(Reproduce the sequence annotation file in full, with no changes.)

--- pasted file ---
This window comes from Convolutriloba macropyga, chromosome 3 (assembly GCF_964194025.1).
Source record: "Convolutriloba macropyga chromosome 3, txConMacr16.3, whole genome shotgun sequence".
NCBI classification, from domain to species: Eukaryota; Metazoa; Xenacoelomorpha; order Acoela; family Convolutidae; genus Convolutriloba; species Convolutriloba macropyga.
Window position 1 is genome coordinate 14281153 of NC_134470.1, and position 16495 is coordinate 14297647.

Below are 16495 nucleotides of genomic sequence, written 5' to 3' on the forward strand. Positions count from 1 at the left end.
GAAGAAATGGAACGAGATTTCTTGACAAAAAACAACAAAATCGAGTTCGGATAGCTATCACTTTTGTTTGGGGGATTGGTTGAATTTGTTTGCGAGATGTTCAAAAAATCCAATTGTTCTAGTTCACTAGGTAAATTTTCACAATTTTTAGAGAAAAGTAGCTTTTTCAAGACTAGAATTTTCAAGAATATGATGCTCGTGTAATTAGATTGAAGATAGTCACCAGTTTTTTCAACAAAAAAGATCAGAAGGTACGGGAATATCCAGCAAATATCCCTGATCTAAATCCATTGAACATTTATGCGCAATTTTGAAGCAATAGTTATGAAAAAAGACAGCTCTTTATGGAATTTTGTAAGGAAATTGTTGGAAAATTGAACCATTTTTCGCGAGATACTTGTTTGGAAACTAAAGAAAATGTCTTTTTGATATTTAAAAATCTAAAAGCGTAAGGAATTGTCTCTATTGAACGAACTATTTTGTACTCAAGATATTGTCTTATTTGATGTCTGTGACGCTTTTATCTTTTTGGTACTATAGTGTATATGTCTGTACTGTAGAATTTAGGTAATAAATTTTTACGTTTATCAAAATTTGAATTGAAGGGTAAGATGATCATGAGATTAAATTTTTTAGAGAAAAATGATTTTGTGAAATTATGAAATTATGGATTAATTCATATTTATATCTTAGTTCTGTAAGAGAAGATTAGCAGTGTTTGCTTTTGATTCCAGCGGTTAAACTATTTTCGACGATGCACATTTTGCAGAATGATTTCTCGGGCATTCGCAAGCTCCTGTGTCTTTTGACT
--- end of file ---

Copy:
This window comes from Convolutriloba macropyga, chromosome 3 (assembly GCF_964194025.1).
Source record: "Convolutriloba macropyga chromosome 3, txConMacr16.3, whole genome shotgun sequence".
NCBI classification, from domain to species: Eukaryota; Metazoa; Xenacoelomorpha; order Acoela; family Convolutidae; genus Convolutriloba; species Convolutriloba macropyga.
Window position 1 is genome coordinate 14281153 of NC_134470.1, and position 16495 is coordinate 14297647.

Below are 16495 nucleotides of genomic sequence, written 5' to 3' on the forward strand. Positions count from 1 at the left end.
GAAGAAATGGAACGAGATTTCTTGACAAAAAACAACAAAATCGAGTTCGGATAGCTATCACTTTTGTTTGGGGGATTGGTTGAATTTGTTTGCGAGATGTTCAAAAAATCCAATTGTTCTAGTTCACTAGGTAAATTTTCACAATTTTTAGAGAAAAGTAGCTTTTTCAAGACTAGAATTTTCAAGAATATGATGCTCGTGTAATTAGATTGAAGATAGTCACCAGTTTTTTCAACAAAAAAGATCAGAAGGTACGGGAATATCCAGCAAATATCCCTGATCTAAATCCATTGAACATTTATGCGCAATTTTGAAGCAATAGTTATGAAAAAAGACAGCTCTTTATGGAATTTTGTAAGGAAATTGTTGGAAAATTGAACCATTTTTCGCGAGATACTTGTTTGGAAACTAAAGAAAATGTCTTTTTGATATTTAAAAATCTAAAAGCGTAAGGAATTGTCTCTATTGAACGAACTATTTTGTACTCAAGATATTGTCTTATTTGATGTCTGTGACGCTTTTATCTTTTTGGTACTATAGTGTATATGTCTGTACTGTAGAATTTAGGTAATAAATTTTTACGTTTATCAAAATTTGAATTGAAGGGTAAGATGATCATGAGATTAAATTTTTTAGAGAAAAATGATTTTGTGAAATTATGAAATTATGGATTAATTCATATTTATATCTTAGTTCTGTAAGAGAAGATTAGCAGTGTTTGCTTTTGATTCCAGCGGTTAAACTATTTTCGACGATGCACATTTTGCAGAATGATTTCTCGGGCATTCGCAAGCTCCTGTGTCTTTTGACT